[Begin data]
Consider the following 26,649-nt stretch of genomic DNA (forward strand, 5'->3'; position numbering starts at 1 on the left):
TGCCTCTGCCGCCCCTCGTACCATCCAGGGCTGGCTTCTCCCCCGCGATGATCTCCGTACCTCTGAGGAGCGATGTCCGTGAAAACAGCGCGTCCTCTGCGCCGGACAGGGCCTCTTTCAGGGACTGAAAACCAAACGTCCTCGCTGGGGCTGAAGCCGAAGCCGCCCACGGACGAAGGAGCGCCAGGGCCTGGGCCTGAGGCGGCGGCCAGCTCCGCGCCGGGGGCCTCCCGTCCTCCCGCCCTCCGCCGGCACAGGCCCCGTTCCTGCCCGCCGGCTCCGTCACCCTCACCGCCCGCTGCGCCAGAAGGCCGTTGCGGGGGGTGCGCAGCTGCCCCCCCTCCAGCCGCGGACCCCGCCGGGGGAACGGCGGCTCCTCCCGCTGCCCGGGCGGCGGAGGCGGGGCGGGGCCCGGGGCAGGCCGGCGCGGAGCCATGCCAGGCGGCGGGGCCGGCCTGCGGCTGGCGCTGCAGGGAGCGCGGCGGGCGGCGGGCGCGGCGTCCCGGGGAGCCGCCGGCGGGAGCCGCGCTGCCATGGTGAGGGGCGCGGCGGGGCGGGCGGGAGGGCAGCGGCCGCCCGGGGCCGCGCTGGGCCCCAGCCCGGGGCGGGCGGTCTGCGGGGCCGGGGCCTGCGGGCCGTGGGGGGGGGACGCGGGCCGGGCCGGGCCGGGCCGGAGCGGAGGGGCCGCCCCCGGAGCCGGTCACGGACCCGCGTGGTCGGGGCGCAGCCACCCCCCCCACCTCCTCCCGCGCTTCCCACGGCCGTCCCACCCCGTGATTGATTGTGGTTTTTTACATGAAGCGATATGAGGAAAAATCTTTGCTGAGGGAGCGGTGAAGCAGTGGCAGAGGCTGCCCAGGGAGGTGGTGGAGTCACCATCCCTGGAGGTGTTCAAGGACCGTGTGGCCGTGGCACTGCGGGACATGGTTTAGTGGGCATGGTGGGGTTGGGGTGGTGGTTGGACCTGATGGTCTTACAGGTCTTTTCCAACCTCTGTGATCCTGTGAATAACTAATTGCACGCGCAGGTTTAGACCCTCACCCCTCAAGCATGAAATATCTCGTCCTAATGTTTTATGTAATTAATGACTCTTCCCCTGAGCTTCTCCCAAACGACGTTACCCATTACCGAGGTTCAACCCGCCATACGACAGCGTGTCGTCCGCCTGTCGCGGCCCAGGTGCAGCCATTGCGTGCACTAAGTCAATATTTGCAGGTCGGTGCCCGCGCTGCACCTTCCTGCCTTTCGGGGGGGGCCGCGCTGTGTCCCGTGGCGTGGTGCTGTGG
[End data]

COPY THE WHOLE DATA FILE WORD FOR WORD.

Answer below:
Consider the following 26,649-nt stretch of genomic DNA (forward strand, 5'->3'; position numbering starts at 1 on the left):
TGCCTCTGCCGCCCCTCGTACCATCCAGGGCTGGCTTCTCCCCCGCGATGATCTCCGTACCTCTGAGGAGCGATGTCCGTGAAAACAGCGCGTCCTCTGCGCCGGACAGGGCCTCTTTCAGGGACTGAAAACCAAACGTCCTCGCTGGGGCTGAAGCCGAAGCCGCCCACGGACGAAGGAGCGCCAGGGCCTGGGCCTGAGGCGGCGGCCAGCTCCGCGCCGGGGGCCTCCCGTCCTCCCGCCCTCCGCCGGCACAGGCCCCGTTCCTGCCCGCCGGCTCCGTCACCCTCACCGCCCGCTGCGCCAGAAGGCCGTTGCGGGGGGTGCGCAGCTGCCCCCCCTCCAGCCGCGGACCCCGCCGGGGGAACGGCGGCTCCTCCCGCTGCCCGGGCGGCGGAGGCGGGGCGGGGCCCGGGGCAGGCCGGCGCGGAGCCATGCCAGGCGGCGGGGCCGGCCTGCGGCTGGCGCTGCAGGGAGCGCGGCGGGCGGCGGGCGCGGCGTCCCGGGGAGCCGCCGGCGGGAGCCGCGCTGCCATGGTGAGGGGCGCGGCGGGGCGGGCGGGAGGGCAGCGGCCGCCCGGGGCCGCGCTGGGCCCCAGCCCGGGGCGGGCGGTCTGCGGGGCCGGGGCCTGCGGGCCGTGGGGGGGGGACGCGGGCCGGGCCGGGCCGGGCCGGAGCGGAGGGGCCGCCCCCGGAGCCGGTCACGGACCCGCGTGGTCGGGGCGCAGCCACCCCCCCCACCTCCTCCCGCGCTTCCCACGGCCGTCCCACCCCGTGATTGATTGTGGTTTTTTACATGAAGCGATATGAGGAAAAATCTTTGCTGAGGGAGCGGTGAAGCAGTGGCAGAGGCTGCCCAGGGAGGTGGTGGAGTCACCATCCCTGGAGGTGTTCAAGGACCGTGTGGCCGTGGCACTGCGGGACATGGTTTAGTGGGCATGGTGGGGTTGGGGTGGTGGTTGGACCTGATGGTCTTACAGGTCTTTTCCAACCTCTGTGATCCTGTGAATAACTAATTGCACGCGCAGGTTTAGACCCTCACCCCTCAAGCATGAAATATCTCGTCCTAATGTTTTATGTAATTAATGACTCTTCCCCTGAGCTTCTCCCAAACGACGTTACCCATTACCGAGGTTCAACCCGCCATACGACAGCGTGTCGTCCGCCTGTCGCGGCCCAGGTGCAGCCATTGCGTGCACTAAGTCAATATTTGCAGGTCGGTGCCCGCGCTGCACCTTCCTGCCTTTCGGGGGGGGCCGCGCTGTGTCCCGTGGCGTGGTGCTGTGG